In this latest edition of “Difference Makers,” NCN sits down with Jeff Gilbreath, who serves as Executive Director of Hawai’i Community Lending (HCL), a federally certified Native CDFI headquartered in Honolulu, Hawaii. HCL offers grants and loans to consumers, renters, homebuyers, nonprofits, businesses, and affordable housing builders, and it specializes in providing loans to local residents who cannot qualify at mainstream banks and credit unions.
As HCL Executive Director, Jeff directs a team of 15 staff in implementing the strategic objectives of HCL’s $7.5 million community loan fund, specifically in the areas of financial and portfolio management, capital investments and deployment, partnership and product development, financing community development projects, and organizational capacity building. After working with Honolulu Habitat for Humanity, he joined HCL’s parent corporation, Hawaiian Community Assets, in 2008, and six years later he helped to establish HCL as a nonprofit and eventually secure its CDFI certification from the U.S. Department of the Treasury.
In this wide-ranging conversation with NCN, Jeff shares the kuleana (responsibility) he fulfills on behalf of the Native Hawaiian community, and how HCL is pushing the innovation envelope when it comes to lending.
NCN: Greetings Jeff, it’s good to have you with us today.
Gilbreath: I appreciate it. Looking forward to the conversation.
NCN: So why do you do what you do? How did Hawai’i Community Lending become your life’s calling?
Gilbreath: Hawai’i Community Lending was a program of an organization I was running called Hawaiian Community Assets, which is the parent corporation of HCL. I had been asked to lead Hawaiian Community Assets and HCL at the time by Native Hawaiian leaders in the community. Our existing executive director had the great opportunity as a Native woman to go to Department of Hawaiian Homelands to ensure families got access to the land and got back to the land for self-sufficiency and sovereignty purposes. As executive director of Hawaiian Community Assets for several years, I was responsible for working with the board to create HCL. Long story short, the drive as a non-Native Hawaiian to support the amazing mission of HCL as a Native CDFI to increase economic self-sufficiency and sovereignty for the Native Hawai’ian community – I take that very seriously. It’s really about kuleana – the responsibility that was bestowed on me, and now I’m working as hard as I can to fulfill that kuleana.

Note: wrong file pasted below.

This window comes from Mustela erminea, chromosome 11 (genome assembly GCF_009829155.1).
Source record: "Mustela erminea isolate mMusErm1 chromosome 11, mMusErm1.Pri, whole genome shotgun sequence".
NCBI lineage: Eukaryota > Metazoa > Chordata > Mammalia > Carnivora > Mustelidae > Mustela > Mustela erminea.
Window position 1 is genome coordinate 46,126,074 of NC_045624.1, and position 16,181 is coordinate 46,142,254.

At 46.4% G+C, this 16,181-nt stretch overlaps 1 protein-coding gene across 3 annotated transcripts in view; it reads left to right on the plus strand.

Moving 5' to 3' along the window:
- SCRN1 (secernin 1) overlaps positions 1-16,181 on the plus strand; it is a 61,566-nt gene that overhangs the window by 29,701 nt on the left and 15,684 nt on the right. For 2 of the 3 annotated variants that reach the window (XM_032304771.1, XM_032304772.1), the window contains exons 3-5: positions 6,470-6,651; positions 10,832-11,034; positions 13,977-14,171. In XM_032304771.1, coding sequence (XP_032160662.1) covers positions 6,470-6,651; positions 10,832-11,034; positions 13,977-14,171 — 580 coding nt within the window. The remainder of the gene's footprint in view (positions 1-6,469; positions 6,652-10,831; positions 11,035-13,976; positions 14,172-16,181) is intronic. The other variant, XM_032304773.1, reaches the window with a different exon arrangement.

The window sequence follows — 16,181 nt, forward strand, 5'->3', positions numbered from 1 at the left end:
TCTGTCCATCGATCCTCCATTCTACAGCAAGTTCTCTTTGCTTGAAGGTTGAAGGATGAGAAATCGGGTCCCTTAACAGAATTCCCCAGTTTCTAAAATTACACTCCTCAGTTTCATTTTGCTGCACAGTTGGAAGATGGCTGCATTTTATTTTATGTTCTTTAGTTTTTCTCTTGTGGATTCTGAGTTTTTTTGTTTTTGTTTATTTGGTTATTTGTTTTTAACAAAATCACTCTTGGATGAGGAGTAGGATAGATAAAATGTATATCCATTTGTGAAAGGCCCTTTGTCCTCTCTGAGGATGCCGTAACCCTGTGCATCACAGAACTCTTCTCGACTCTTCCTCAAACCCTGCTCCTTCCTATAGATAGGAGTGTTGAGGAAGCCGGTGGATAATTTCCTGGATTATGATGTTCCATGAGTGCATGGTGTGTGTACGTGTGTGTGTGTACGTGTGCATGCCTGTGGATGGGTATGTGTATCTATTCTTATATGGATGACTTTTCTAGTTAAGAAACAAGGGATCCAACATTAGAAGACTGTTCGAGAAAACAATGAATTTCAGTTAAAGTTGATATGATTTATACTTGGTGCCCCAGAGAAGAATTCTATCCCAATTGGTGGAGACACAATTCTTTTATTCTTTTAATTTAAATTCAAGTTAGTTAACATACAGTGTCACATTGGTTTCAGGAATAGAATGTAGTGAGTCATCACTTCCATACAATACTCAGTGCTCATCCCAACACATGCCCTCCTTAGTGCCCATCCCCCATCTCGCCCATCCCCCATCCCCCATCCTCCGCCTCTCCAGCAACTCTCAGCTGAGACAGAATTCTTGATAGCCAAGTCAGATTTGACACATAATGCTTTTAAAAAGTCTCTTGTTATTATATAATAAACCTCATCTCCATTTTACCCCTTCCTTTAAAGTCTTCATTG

NCN: There are currently 64 federally certified Native CDFIs and many more “emerging” CDFIs following in their footsteps. Why do Native communities feel it necessary to create CDFIs, and what fundamental role do they play?
Gilbreath: The data and all of our experiences show Native communities have been shut out from the mainstream financial system. It really has been institutionalized, this discrimination regarding access to credit and capital that impacts Native communities so greatly. When you’re faced with that situation as communities, as sovereign nations, folks are going to step forward to do what it takes to address that situation. As I’ve seen the growth of Native CDFIs over the last several years, it’s also very clear to me that Native CDFIs are leaders in their own right and do things differently than other CDFIs out of necessity, but also because they take a much more holistic approach. It is rooted in culture, traditions, the ways of being of Native communities that sets Native CDFIs apart. Despite the lack of access to the mainstream financial system for many Native communities, we’re seeing the successes of Native CDFIs being that bridge to mainstream capital for families, businesses, and nonprofits that couldn’t find a home at a bank, credit union, or other financial institution in that community. But they’ve they find a home with Native CDFIs.
“Kahua Waiwai is a philosophy [that] shares that every family needs a stable home, a stable foundation (Kahua) before we can ever share our spiritual wealth, traditions, cultures, social connections, connections to the land (‘āina), and financial resources, so holistically, our Waiwai, our wealth.”